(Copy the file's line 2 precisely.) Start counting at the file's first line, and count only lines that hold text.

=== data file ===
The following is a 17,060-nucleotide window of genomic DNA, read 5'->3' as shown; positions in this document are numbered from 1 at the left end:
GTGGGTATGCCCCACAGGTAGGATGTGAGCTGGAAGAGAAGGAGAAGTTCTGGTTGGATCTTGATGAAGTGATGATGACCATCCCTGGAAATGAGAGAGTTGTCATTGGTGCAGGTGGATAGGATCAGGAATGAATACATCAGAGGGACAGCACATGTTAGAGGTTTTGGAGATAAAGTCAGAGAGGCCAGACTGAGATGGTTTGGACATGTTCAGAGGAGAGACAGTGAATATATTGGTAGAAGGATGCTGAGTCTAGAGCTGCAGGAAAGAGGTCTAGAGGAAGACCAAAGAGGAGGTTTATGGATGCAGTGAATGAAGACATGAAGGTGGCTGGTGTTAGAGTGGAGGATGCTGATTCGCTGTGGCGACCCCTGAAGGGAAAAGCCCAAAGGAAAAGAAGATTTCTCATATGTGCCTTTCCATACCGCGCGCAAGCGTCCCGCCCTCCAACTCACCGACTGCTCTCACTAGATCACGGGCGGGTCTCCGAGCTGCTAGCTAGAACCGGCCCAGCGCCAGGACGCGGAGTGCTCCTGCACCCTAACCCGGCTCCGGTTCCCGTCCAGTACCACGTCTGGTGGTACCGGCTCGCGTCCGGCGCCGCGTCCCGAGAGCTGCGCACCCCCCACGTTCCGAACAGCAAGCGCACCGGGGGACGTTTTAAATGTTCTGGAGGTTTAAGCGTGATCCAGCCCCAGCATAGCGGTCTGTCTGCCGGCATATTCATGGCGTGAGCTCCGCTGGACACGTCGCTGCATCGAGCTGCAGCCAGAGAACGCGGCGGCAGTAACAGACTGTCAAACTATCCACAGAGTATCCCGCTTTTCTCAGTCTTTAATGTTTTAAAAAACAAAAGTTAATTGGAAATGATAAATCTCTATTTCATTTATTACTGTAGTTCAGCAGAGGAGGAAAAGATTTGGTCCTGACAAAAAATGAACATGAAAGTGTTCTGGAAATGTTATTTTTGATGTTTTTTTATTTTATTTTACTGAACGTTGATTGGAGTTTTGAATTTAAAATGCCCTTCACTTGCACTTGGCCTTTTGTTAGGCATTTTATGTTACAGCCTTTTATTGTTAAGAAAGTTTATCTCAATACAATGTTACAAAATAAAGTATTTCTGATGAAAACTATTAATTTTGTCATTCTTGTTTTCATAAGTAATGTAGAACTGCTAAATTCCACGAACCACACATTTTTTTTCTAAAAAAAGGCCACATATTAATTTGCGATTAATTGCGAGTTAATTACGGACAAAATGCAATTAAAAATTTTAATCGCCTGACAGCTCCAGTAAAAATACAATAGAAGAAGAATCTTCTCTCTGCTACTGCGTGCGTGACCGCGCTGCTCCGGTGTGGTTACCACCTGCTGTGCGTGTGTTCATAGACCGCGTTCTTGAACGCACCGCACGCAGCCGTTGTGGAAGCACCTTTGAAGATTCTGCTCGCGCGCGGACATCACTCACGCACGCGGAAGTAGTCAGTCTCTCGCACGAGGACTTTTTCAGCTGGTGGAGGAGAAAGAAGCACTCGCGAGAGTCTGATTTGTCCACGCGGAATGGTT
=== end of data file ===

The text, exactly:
GTGGGTATGCCCCACAGGTAGGATGTGAGCTGGAAGAGAAGGAGAAGTTCTGGTTGGATCTTGATGAAGTGATGATGACCATCCCTGGAAATGAGAGAGTTGTCATTGGTGCAGGTGGATAGGATCAGGAATGAATACATCAGAGGGACAGCACATGTTAGAGGTTTTGGAGATAAAGTCAGAGAGGCCAGACTGAGATGGTTTGGACATGTTCAGAGGAGAGACAGTGAATATATTGGTAGAAGGATGCTGAGTCTAGAGCTGCAGGAAAGAGGTCTAGAGGAAGACCAAAGAGGAGGTTTATGGATGCAGTGAATGAAGACATGAAGGTGGCTGGTGTTAGAGTGGAGGATGCTGATTCGCTGTGGCGACCCCTGAAGGGAAAAGCCCAAAGGAAAAGAAGATTTCTCATATGTGCCTTTCCATACCGCGCGCAAGCGTCCCGCCCTCCAACTCACCGACTGCTCTCACTAGATCACGGGCGGGTCTCCGAGCTGCTAGCTAGAACCGGCCCAGCGCCAGGACGCGGAGTGCTCCTGCACCCTAACCCGGCTCCGGTTCCCGTCCAGTACCACGTCTGGTGGTACCGGCTCGCGTCCGGCGCCGCGTCCCGAGAGCTGCGCACCCCCCACGTTCCGAACAGCAAGCGCACCGGGGGACGTTTTAAATGTTCTGGAGGTTTAAGCGTGATCCAGCCCCAGCATAGCGGTCTGTCTGCCGGCATATTCATGGCGTGAGCTCCGCTGGACACGTCGCTGCATCGAGCTGCAGCCAGAGAACGCGGCGGCAGTAACAGACTGTCAAACTATCCACAGAGTATCCCGCTTTTCTCAGTCTTTAATGTTTTAAAAAACAAAAGTTAATTGGAAATGATAAATCTCTATTTCATTTATTACTGTAGTTCAGCAGAGGAGGAAAAGATTTGGTCCTGACAAAAAATGAACATGAAAGTGTTCTGGAAATGTTATTTTTGATGTTTTTTTATTTTATTTTACTGAACGTTGATTGGAGTTTTGAATTTAAAATGCCCTTCACTTGCACTTGGCCTTTTGTTAGGCATTTTATGTTACAGCCTTTTATTGTTAAGAAAGTTTATCTCAATACAATGTTACAAAATAAAGTATTTCTGATGAAAACTATTAATTTTGTCATTCTTGTTTTCATAAGTAATGTAGAACTGCTAAATTCCACGAACCACACATTTTTTTTCTAAAAAAAGGCCACATATTAATTTGCGATTAATTGCGAGTTAATTACGGACAAAATGCAATTAAAAATTTTAATCGCCTGACAGCTCCAGTAAAAATACAATAGAAGAAGAATCTTCTCTCTGCTACTGCGTGCGTGACCGCGCTGCTCCGGTGTGGTTACCACCTGCTGTGCGTGTGTTCATAGACCGCGTTCTTGAACGCACCGCACGCAGCCGTTGTGGAAGCACCTTTGAAGATTCTGCTCGCGCGCGGACATCACTCACGCACGCGGAAGTAGTCAGTCTCTCGCACGAGGACTTTTTCAGCTGGTGGAGGAGAAAGAAGCACTCGCGAGAGTCTGATTTGTCCACGCGGAATGGTT